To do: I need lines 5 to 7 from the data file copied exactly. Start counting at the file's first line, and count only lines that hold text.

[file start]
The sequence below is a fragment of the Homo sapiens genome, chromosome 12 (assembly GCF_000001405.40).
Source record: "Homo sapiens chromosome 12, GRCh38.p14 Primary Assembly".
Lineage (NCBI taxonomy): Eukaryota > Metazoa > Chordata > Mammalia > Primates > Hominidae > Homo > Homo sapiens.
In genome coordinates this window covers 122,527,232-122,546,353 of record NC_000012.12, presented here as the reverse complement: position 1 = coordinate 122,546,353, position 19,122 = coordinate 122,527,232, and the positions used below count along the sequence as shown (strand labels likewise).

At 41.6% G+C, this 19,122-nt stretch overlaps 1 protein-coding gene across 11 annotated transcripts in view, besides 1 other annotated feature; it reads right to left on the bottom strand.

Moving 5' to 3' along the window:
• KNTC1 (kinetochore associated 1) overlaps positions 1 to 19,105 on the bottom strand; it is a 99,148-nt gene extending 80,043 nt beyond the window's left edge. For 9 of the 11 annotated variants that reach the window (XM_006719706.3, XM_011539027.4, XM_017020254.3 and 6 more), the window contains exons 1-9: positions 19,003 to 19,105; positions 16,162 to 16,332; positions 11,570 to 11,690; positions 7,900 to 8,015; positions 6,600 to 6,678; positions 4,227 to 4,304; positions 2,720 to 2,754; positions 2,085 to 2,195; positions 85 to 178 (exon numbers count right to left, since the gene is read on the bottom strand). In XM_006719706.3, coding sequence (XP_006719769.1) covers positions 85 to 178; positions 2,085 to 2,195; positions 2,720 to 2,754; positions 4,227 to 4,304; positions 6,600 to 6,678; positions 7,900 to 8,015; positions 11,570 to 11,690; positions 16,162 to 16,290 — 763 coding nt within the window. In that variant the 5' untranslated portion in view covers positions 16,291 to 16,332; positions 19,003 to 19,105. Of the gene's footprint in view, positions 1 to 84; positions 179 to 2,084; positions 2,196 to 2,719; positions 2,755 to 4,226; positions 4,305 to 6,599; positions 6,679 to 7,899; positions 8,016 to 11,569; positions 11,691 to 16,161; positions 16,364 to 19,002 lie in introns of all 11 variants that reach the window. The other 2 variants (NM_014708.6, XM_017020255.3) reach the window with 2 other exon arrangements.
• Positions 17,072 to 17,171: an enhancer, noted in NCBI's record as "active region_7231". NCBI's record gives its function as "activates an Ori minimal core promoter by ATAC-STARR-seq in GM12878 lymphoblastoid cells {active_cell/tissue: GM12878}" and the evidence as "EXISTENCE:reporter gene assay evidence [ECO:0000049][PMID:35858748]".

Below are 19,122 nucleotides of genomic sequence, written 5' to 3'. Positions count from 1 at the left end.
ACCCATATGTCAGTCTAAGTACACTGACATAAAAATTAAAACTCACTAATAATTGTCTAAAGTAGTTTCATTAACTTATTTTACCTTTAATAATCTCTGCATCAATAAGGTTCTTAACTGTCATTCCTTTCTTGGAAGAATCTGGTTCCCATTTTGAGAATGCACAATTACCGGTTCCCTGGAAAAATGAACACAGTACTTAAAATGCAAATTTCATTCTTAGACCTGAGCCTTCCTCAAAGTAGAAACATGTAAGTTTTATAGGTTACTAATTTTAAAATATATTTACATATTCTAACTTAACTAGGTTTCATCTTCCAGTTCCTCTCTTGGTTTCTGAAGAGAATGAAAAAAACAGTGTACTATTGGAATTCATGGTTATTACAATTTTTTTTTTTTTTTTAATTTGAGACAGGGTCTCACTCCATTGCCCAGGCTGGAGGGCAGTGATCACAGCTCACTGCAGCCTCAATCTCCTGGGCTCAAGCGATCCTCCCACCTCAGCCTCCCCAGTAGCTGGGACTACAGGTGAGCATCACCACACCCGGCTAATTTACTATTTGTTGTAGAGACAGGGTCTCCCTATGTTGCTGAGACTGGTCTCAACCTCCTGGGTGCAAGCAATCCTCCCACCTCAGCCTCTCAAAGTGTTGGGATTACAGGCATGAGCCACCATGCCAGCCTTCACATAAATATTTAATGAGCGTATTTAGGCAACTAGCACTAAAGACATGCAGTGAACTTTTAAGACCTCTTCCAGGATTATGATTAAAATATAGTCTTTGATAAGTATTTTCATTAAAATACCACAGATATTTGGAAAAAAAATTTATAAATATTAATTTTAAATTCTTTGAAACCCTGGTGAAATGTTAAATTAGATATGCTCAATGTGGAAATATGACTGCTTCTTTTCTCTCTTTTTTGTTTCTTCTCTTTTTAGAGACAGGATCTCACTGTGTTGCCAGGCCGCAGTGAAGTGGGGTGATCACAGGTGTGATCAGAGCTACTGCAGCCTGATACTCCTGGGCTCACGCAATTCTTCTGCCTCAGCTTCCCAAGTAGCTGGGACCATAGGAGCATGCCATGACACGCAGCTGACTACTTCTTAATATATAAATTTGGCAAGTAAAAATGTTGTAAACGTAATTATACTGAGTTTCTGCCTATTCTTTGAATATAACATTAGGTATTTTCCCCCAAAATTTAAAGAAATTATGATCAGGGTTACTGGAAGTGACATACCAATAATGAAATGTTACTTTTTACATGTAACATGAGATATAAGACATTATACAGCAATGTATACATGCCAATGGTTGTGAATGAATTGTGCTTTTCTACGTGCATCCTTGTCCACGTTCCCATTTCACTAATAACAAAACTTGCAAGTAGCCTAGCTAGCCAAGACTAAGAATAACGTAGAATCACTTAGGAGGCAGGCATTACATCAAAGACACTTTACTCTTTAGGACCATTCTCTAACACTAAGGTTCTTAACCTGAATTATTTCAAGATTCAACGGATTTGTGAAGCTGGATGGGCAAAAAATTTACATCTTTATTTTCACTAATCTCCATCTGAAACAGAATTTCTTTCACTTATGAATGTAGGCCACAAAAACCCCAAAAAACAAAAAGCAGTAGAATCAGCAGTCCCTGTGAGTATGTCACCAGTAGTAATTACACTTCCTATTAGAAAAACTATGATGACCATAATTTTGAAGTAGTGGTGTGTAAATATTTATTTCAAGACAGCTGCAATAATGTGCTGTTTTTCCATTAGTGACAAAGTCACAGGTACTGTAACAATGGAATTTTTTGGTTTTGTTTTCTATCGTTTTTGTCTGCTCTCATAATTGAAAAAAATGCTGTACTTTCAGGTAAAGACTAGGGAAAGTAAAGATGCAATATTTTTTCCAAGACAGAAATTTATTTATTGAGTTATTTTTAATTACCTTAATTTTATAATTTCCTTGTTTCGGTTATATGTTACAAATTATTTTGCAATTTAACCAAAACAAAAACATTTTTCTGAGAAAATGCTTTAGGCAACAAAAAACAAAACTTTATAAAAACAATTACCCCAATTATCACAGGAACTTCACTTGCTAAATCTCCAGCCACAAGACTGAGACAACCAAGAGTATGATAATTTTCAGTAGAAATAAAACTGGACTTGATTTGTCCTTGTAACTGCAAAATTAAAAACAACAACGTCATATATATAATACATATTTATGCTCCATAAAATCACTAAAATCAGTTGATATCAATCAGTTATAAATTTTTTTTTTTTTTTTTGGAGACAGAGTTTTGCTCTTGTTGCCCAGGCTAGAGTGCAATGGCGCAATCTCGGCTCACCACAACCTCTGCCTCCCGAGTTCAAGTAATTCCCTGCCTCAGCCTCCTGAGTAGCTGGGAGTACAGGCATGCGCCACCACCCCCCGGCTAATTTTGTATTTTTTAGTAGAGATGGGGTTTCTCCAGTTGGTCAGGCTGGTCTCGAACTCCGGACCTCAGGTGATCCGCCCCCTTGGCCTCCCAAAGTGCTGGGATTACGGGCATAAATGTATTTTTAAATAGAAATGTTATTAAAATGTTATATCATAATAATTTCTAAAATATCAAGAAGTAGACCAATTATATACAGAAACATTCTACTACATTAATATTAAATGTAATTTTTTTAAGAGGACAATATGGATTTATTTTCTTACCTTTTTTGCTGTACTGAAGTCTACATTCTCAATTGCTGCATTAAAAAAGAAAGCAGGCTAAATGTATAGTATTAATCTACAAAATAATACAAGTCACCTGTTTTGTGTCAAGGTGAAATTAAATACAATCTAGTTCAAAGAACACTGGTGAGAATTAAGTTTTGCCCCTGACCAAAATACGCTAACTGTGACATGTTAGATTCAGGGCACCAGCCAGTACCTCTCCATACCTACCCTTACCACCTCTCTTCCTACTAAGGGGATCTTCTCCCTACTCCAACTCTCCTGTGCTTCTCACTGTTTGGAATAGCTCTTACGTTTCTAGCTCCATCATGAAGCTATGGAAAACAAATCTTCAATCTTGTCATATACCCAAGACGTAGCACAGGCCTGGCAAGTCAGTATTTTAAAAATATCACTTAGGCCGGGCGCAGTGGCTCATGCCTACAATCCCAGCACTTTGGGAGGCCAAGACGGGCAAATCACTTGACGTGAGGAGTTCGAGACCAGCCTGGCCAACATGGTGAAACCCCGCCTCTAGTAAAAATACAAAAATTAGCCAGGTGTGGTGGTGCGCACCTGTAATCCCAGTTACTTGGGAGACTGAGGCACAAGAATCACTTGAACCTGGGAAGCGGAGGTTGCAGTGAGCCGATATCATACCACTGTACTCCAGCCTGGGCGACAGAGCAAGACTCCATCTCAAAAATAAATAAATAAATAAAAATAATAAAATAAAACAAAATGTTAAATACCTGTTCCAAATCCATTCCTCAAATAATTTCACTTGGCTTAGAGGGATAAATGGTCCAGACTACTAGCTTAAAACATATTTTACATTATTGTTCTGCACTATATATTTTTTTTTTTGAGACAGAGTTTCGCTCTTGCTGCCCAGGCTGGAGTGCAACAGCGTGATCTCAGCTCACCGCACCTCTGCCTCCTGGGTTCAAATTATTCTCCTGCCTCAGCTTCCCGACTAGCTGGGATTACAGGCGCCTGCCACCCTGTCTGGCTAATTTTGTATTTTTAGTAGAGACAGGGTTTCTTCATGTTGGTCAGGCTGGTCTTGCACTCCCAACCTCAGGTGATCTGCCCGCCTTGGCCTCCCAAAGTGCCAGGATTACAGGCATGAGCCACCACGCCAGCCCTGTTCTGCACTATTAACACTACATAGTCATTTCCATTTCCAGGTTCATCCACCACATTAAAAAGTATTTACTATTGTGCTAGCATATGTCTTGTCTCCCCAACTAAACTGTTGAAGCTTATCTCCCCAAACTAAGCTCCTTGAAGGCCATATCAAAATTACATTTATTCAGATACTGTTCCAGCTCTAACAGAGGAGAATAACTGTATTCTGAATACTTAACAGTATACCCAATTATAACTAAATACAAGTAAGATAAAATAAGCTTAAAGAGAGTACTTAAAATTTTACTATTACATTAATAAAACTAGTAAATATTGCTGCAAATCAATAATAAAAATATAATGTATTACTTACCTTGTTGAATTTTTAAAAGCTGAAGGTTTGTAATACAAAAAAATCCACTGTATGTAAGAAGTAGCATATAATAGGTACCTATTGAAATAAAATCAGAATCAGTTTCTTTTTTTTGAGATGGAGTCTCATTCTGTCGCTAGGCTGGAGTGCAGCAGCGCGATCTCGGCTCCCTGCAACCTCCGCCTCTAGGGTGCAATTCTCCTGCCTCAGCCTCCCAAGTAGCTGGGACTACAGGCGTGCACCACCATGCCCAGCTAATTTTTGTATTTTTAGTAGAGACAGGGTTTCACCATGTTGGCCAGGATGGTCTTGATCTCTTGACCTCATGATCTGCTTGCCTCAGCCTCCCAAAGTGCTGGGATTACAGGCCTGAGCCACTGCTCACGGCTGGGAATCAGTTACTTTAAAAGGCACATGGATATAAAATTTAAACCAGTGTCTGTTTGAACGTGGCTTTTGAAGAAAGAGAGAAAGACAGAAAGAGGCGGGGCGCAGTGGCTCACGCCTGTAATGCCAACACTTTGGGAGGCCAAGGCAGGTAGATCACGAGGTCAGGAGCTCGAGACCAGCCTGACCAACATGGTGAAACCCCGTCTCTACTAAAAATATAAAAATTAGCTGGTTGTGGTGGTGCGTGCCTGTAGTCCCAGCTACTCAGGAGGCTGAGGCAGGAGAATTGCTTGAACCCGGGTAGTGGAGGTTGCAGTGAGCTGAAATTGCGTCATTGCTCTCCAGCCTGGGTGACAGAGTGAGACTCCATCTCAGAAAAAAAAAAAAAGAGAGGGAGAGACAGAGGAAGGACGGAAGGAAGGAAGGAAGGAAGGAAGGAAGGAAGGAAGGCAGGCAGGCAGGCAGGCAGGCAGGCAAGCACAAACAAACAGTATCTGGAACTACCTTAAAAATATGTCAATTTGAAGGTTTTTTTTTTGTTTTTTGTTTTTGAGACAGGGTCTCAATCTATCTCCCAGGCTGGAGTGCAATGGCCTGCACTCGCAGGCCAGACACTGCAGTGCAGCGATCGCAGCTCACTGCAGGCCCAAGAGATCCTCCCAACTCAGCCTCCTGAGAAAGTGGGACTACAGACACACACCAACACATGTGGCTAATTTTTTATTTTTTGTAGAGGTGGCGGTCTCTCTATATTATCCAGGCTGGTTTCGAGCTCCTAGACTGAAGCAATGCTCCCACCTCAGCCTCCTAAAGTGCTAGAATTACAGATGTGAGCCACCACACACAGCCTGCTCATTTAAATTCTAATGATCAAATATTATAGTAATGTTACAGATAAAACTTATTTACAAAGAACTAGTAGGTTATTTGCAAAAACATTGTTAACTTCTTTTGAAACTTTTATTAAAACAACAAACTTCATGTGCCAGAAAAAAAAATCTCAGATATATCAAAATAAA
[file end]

At 41.6% G+C, this 19,122-nt stretch overlaps 1 protein-coding gene across 11 annotated transcripts in view, besides 1 other annotated feature; it reads right to left on the bottom strand.

Moving 5' to 3' along the window:
• KNTC1 (kinetochore associated 1) overlaps positions 1 to 19,105 on the bottom strand; it is a 99,148-nt gene extending 80,043 nt beyond the window's left edge. For 9 of the 11 annotated variants that reach the window (XM_006719706.3, XM_011539027.4, XM_017020254.3 and 6 more), the window contains exons 1-9: positions 19,003 to 19,105; positions 16,162 to 16,332; positions 11,570 to 11,690; positions 7,900 to 8,015; positions 6,600 to 6,678; positions 4,227 to 4,304; positions 2,720 to 2,754; positions 2,085 to 2,195; positions 85 to 178 (exon numbers count right to left, since the gene is read on the bottom strand). In XM_006719706.3, coding sequence (XP_006719769.1) covers positions 85 to 178; positions 2,085 to 2,195; positions 2,720 to 2,754; positions 4,227 to 4,304; positions 6,600 to 6,678; positions 7,900 to 8,015; positions 11,570 to 11,690; positions 16,162 to 16,290 — 763 coding nt within the window. In that variant the 5' untranslated portion in view covers positions 16,291 to 16,332; positions 19,003 to 19,105. Of the gene's footprint in view, positions 1 to 84; positions 179 to 2,084; positions 2,196 to 2,719; positions 2,755 to 4,226; positions 4,305 to 6,599; positions 6,679 to 7,899; positions 8,016 to 11,569; positions 11,691 to 16,161; positions 16,364 to 19,002 lie in introns of all 11 variants that reach the window. The other 2 variants (NM_014708.6, XM_017020255.3) reach the window with 2 other exon arrangements.